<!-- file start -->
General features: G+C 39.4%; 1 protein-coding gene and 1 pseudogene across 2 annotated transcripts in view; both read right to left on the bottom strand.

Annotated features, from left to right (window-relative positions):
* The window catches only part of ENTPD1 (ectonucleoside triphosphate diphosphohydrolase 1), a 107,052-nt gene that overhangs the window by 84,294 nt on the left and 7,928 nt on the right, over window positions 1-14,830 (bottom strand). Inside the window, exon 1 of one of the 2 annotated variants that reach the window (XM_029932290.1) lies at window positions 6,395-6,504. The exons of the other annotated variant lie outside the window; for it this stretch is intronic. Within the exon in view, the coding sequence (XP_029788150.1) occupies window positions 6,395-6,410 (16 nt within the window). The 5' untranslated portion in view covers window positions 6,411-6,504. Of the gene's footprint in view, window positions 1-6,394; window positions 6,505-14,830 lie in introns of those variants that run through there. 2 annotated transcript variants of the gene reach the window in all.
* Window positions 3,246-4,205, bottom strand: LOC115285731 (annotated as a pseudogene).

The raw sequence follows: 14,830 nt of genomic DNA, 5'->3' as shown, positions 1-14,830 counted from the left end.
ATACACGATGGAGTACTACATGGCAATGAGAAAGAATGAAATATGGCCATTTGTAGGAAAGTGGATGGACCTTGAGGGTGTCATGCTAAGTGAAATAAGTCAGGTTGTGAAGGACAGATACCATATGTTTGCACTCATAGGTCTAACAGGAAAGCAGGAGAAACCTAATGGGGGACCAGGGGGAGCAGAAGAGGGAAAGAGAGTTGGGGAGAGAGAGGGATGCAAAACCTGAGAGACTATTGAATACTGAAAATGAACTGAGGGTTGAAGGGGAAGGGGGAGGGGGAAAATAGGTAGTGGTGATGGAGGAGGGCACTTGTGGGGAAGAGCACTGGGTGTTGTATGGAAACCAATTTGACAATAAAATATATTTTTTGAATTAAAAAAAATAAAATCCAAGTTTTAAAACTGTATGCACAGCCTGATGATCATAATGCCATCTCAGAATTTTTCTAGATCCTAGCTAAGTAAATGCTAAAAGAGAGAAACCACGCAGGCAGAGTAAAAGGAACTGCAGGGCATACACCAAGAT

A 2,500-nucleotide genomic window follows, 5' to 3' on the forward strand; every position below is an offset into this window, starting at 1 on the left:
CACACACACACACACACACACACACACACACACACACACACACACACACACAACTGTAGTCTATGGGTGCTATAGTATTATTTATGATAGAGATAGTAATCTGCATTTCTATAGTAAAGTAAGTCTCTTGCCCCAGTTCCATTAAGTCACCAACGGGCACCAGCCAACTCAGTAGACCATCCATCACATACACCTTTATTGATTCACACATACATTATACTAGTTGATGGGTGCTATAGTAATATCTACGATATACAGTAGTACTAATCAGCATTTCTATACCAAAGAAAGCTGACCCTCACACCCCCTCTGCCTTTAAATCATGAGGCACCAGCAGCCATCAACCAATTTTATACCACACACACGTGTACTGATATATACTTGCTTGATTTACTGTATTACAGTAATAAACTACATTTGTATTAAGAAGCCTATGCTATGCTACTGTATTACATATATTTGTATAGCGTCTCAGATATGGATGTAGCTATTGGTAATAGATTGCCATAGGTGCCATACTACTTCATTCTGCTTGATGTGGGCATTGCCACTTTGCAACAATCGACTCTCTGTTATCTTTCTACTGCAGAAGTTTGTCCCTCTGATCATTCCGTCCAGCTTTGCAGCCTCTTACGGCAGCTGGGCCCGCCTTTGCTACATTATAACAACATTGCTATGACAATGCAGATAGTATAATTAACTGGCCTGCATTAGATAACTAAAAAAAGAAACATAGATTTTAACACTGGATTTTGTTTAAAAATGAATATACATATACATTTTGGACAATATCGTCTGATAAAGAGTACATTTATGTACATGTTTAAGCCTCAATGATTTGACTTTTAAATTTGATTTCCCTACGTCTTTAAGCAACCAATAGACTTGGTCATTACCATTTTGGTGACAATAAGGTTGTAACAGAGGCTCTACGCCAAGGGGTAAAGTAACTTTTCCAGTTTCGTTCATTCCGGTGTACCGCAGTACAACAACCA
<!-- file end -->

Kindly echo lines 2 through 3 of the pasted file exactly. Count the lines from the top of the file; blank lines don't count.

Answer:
Annotated features, from left to right (window-relative positions):
* The window catches only part of ENTPD1 (ectonucleoside triphosphate diphosphohydrolase 1), a 107,052-nt gene that overhangs the window by 84,294 nt on the left and 7,928 nt on the right, over window positions 1-14,830 (bottom strand). Inside the window, exon 1 of one of the 2 annotated variants that reach the window (XM_029932290.1) lies at window positions 6,395-6,504. The exons of the other annotated variant lie outside the window; for it this stretch is intronic. Within the exon in view, the coding sequence (XP_029788150.1) occupies window positions 6,395-6,410 (16 nt within the window). The 5' untranslated portion in view covers window positions 6,411-6,504. Of the gene's footprint in view, window positions 1-6,394; window positions 6,505-14,830 lie in introns of those variants that run through there. 2 annotated transcript variants of the gene reach the window in all.